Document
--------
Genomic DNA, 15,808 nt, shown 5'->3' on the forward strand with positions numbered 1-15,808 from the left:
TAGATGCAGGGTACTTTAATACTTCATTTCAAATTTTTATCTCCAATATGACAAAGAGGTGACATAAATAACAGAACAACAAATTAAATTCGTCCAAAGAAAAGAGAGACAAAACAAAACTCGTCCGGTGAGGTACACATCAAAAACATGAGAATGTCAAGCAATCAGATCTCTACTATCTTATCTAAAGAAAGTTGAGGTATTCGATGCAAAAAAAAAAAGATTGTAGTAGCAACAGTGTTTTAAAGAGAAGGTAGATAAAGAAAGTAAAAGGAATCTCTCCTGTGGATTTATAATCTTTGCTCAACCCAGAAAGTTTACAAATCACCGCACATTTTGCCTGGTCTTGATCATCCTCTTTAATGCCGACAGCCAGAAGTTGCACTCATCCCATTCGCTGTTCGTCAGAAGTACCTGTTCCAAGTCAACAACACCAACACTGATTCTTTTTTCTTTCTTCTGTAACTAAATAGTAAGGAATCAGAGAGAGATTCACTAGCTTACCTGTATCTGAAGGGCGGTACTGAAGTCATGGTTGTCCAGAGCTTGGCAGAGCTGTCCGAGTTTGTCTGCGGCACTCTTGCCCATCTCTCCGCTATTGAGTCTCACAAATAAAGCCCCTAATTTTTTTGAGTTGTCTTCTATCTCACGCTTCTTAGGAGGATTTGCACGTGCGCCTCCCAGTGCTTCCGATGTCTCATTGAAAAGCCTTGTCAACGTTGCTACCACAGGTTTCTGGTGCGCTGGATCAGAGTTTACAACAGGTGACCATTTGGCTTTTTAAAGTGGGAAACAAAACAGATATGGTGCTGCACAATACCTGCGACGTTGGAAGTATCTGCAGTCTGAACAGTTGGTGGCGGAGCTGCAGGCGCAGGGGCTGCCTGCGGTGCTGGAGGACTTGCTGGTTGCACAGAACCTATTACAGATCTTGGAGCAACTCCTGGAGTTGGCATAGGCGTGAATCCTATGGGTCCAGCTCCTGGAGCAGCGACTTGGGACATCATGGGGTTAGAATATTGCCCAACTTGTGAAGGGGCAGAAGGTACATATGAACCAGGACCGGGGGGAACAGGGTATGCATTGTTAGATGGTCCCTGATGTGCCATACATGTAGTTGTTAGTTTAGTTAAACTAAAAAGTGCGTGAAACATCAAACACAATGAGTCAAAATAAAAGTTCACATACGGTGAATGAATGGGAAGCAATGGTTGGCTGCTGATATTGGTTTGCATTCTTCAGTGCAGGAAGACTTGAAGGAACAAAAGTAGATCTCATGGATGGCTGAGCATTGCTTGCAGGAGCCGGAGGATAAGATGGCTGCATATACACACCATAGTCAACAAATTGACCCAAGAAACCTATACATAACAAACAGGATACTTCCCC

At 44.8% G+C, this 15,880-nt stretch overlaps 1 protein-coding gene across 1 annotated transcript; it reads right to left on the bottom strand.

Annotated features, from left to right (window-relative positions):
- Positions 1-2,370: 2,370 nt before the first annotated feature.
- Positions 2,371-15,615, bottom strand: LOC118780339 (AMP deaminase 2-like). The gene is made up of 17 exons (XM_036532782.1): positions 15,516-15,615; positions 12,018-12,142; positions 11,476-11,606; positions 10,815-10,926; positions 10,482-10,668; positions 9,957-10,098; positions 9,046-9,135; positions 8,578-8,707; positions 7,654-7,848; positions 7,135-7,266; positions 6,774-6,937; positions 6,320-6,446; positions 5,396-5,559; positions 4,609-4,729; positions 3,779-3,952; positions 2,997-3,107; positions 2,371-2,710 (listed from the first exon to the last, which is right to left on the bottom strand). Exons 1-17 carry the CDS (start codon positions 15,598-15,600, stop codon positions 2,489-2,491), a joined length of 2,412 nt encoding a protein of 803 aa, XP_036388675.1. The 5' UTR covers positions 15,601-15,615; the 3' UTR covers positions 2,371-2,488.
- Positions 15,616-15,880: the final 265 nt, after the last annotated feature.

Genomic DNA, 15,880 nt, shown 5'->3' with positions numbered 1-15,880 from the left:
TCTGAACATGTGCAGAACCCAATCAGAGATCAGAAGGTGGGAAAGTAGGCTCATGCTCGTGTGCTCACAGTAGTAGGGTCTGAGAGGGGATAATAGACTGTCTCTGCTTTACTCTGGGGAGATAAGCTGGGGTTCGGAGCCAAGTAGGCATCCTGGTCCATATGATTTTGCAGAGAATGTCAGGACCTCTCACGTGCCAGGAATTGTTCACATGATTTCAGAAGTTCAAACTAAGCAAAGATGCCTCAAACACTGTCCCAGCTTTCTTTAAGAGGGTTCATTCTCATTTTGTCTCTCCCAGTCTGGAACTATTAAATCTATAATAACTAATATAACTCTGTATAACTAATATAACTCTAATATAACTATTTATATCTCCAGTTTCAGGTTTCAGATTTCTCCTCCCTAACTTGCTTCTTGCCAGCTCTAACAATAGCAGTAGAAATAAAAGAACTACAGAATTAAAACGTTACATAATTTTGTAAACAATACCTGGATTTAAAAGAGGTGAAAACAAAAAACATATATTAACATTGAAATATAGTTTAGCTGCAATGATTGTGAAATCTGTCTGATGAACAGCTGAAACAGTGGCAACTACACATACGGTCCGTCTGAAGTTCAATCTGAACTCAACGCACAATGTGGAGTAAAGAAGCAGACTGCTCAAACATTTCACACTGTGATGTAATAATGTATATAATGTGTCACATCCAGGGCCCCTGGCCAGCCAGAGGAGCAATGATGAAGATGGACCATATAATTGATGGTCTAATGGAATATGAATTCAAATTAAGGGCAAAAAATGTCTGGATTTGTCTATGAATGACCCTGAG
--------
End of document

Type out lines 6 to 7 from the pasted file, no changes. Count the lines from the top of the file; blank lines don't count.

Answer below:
- Positions 2,371-15,615, bottom strand: LOC118780339 (AMP deaminase 2-like). The gene is made up of 17 exons (XM_036532782.1): positions 15,516-15,615; positions 12,018-12,142; positions 11,476-11,606; positions 10,815-10,926; positions 10,482-10,668; positions 9,957-10,098; positions 9,046-9,135; positions 8,578-8,707; positions 7,654-7,848; positions 7,135-7,266; positions 6,774-6,937; positions 6,320-6,446; positions 5,396-5,559; positions 4,609-4,729; positions 3,779-3,952; positions 2,997-3,107; positions 2,371-2,710 (listed from the first exon to the last, which is right to left on the bottom strand). Exons 1-17 carry the CDS (start codon positions 15,598-15,600, stop codon positions 2,489-2,491), a joined length of 2,412 nt encoding a protein of 803 aa, XP_036388675.1. The 5' UTR covers positions 15,601-15,615; the 3' UTR covers positions 2,371-2,488.
- Positions 15,616-15,880: the final 265 nt, after the last annotated feature.